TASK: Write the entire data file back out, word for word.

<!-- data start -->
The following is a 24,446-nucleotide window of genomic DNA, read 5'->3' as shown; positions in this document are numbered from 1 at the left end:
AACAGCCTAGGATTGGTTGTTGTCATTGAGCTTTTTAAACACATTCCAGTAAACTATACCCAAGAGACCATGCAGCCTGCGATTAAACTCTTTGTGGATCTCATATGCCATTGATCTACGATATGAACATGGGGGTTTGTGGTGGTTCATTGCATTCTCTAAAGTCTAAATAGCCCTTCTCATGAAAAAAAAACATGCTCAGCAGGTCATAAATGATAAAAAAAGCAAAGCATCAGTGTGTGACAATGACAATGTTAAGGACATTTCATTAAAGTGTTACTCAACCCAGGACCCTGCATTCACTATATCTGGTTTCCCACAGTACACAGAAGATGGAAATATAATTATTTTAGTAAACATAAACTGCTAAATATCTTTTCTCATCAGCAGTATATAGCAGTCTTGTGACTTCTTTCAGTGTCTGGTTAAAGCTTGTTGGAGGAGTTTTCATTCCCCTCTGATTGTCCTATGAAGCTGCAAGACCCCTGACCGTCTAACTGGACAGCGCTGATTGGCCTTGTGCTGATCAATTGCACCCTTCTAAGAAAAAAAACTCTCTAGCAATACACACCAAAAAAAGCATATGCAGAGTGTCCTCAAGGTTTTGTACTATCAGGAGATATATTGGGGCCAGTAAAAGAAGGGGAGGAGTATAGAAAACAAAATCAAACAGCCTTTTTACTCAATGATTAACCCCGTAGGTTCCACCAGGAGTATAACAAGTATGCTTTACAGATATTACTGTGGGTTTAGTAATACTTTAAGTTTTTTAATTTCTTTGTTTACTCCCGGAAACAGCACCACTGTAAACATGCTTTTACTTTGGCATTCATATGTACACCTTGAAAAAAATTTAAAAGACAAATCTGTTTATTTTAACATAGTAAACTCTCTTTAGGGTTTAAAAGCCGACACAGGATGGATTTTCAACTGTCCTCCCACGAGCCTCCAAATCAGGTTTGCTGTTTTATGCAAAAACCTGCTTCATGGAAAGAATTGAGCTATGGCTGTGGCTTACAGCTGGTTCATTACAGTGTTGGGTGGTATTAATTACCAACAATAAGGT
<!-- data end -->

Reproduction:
The following is a 24,446-nucleotide window of genomic DNA, read 5'->3' as shown; positions in this document are numbered from 1 at the left end:
AACAGCCTAGGATTGGTTGTTGTCATTGAGCTTTTTAAACACATTCCAGTAAACTATACCCAAGAGACCATGCAGCCTGCGATTAAACTCTTTGTGGATCTCATATGCCATTGATCTACGATATGAACATGGGGGTTTGTGGTGGTTCATTGCATTCTCTAAAGTCTAAATAGCCCTTCTCATGAAAAAAAAACATGCTCAGCAGGTCATAAATGATAAAAAAAGCAAAGCATCAGTGTGTGACAATGACAATGTTAAGGACATTTCATTAAAGTGTTACTCAACCCAGGACCCTGCATTCACTATATCTGGTTTCCCACAGTACACAGAAGATGGAAATATAATTATTTTAGTAAACATAAACTGCTAAATATCTTTTCTCATCAGCAGTATATAGCAGTCTTGTGACTTCTTTCAGTGTCTGGTTAAAGCTTGTTGGAGGAGTTTTCATTCCCCTCTGATTGTCCTATGAAGCTGCAAGACCCCTGACCGTCTAACTGGACAGCGCTGATTGGCCTTGTGCTGATCAATTGCACCCTTCTAAGAAAAAAAACTCTCTAGCAATACACACCAAAAAAAGCATATGCAGAGTGTCCTCAAGGTTTTGTACTATCAGGAGATATATTGGGGCCAGTAAAAGAAGGGGAGGAGTATAGAAAACAAAATCAAACAGCCTTTTTACTCAATGATTAACCCCGTAGGTTCCACCAGGAGTATAACAAGTATGCTTTACAGATATTACTGTGGGTTTAGTAATACTTTAAGTTTTTTAATTTCTTTGTTTACTCCCGGAAACAGCACCACTGTAAACATGCTTTTACTTTGGCATTCATATGTACACCTTGAAAAAAATTTAAAAGACAAATCTGTTTATTTTAACATAGTAAACTCTCTTTAGGGTTTAAAAGCCGACACAGGATGGATTTTCAACTGTCCTCCCACGAGCCTCCAAATCAGGTTTGCTGTTTTATGCAAAAACCTGCTTCATGGAAAGAATTGAGCTATGGCTGTGGCTTACAGCTGGTTCATTACAGTGTTGGGTGGTATTAATTACCAACAATAAGGT